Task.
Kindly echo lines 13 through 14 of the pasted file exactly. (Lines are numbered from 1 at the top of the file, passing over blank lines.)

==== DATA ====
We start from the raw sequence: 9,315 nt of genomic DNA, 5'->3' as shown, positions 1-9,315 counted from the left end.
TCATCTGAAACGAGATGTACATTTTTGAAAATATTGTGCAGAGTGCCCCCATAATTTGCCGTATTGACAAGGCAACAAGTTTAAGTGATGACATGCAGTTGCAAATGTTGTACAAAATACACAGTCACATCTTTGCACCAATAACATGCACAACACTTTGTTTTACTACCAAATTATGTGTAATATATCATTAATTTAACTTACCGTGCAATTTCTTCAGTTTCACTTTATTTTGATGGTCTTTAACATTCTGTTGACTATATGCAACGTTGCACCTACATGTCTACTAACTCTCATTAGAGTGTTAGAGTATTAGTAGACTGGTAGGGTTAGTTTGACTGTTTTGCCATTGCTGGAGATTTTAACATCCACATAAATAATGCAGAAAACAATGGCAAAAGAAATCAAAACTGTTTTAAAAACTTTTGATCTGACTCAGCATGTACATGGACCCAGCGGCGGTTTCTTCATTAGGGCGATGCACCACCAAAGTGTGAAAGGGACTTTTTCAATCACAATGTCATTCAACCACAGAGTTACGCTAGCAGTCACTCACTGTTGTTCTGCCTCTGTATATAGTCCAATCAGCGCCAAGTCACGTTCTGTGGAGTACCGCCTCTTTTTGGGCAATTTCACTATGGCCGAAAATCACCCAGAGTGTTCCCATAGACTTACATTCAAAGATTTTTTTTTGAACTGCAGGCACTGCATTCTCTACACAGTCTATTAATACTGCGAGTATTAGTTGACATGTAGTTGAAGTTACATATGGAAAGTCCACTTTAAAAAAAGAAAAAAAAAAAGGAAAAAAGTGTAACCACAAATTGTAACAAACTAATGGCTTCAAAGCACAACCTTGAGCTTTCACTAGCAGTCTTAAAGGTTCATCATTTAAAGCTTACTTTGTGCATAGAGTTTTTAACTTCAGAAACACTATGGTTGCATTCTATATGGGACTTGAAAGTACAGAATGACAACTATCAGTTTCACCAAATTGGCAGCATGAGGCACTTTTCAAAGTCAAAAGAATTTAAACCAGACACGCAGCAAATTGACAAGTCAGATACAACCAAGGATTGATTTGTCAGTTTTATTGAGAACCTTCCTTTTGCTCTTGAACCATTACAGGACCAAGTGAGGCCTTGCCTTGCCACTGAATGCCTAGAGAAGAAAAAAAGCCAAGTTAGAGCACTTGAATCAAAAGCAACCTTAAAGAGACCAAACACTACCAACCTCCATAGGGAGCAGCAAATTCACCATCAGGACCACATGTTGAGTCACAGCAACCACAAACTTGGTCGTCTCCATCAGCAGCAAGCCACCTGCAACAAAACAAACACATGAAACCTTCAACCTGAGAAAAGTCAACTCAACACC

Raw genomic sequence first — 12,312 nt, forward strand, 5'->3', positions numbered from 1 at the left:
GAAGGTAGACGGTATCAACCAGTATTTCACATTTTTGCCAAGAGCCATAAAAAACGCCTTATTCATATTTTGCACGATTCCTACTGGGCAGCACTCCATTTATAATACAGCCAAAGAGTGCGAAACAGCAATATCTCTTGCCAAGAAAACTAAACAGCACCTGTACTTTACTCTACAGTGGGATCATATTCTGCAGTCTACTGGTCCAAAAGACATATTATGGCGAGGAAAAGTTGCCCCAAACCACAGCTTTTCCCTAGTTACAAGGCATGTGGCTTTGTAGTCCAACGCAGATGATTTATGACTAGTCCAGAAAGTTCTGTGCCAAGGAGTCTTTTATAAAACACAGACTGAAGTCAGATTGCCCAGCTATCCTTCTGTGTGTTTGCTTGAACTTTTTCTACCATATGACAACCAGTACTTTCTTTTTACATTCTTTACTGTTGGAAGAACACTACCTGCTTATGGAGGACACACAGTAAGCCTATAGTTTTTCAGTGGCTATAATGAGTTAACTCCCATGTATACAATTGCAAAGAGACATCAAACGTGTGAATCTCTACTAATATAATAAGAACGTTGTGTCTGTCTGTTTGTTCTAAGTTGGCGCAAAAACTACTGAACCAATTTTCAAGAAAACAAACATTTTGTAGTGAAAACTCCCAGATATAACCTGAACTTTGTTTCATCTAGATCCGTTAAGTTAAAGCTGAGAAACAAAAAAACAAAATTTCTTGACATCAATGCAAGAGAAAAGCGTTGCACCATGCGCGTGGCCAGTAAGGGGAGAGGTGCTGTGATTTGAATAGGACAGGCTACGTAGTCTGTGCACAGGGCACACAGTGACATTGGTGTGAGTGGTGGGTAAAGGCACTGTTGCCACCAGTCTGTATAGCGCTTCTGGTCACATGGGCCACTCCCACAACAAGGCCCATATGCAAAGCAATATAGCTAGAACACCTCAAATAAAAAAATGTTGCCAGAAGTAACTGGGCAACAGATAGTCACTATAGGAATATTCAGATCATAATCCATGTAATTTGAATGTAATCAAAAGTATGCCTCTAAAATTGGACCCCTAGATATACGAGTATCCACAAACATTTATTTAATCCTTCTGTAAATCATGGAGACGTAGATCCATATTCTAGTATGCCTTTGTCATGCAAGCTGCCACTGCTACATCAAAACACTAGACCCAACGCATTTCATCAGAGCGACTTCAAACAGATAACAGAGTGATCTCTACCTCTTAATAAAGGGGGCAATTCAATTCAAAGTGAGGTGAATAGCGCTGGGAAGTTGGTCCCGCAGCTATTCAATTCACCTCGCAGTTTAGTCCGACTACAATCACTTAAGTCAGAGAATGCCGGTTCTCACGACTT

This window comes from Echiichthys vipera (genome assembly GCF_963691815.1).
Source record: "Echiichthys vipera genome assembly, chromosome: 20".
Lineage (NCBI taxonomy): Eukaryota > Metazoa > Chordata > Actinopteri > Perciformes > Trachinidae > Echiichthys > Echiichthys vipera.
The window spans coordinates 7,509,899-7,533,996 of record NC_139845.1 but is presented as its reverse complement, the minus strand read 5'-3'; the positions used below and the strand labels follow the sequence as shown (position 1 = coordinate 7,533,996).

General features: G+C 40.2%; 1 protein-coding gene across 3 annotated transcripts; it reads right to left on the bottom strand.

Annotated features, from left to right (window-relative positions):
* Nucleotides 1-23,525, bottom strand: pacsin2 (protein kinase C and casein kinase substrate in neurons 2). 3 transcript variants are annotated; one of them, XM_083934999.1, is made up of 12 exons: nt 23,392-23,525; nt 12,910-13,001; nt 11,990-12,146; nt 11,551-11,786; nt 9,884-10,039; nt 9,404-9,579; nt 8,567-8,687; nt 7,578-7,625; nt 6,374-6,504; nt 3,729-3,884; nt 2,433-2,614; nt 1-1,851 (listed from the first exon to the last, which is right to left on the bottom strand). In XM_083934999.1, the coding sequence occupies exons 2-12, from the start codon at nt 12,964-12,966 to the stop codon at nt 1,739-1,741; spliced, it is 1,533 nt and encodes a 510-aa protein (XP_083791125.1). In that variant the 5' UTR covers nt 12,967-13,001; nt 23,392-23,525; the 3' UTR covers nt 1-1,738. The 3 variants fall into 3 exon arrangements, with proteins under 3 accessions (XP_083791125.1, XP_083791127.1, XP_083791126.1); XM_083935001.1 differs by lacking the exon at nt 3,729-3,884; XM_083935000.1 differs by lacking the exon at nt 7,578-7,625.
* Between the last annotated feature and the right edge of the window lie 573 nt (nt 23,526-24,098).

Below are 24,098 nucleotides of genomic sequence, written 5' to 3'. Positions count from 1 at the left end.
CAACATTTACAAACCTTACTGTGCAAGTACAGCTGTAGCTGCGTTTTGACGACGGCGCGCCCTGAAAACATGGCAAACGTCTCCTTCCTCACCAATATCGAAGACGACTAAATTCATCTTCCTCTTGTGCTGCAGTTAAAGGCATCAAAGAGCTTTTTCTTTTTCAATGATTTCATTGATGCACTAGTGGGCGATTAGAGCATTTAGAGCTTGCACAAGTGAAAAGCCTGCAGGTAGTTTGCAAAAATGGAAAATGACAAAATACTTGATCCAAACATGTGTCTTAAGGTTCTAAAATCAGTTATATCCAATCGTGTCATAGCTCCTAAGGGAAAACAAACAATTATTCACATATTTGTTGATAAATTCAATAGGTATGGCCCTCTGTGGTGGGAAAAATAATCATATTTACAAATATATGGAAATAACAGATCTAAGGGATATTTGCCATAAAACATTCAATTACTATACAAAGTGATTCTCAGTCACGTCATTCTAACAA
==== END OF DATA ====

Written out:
Below are 24,098 nucleotides of genomic sequence, written 5' to 3'. Positions count from 1 at the left end.
CAACATTTACAAACCTTACTGTGCAAGTACAGCTGTAGCTGCGTTTTGACGACGGCGCGCCCTGAAAACATGGCAAACGTCTCCTTCCTCACCAATATCGAAGACGACTAAATTCATCTTCCTCTTGTGCTGCAGTTAAAGGCATCAAAGAGCTTTTTCTTTTTCAATGATTTCATTGATGCACTAGTGGGCGATTAGAGCATTTAGAGCTTGCACAAGTGAAAAGCCTGCAGGTAGTTTGCAAAAATGGAAAATGACAAAATACTTGATCCAAACATGTGTCTTAAGGTTCTAAAATCAGTTATATCCAATCGTGTCATAGCTCCTAAGGGAAAACAAACAATTATTCACATATTTGTTGATAAATTCAATAGGTATGGCCCTCTGTGGTGGGAAAAATAATCATATTTACAAATATATGGAAATAACAGATCTAAGGGATATTTGCCATAAAACATTCAATTACTATACAAAGTGATTCTCAGTCACGTCATTCTAACAA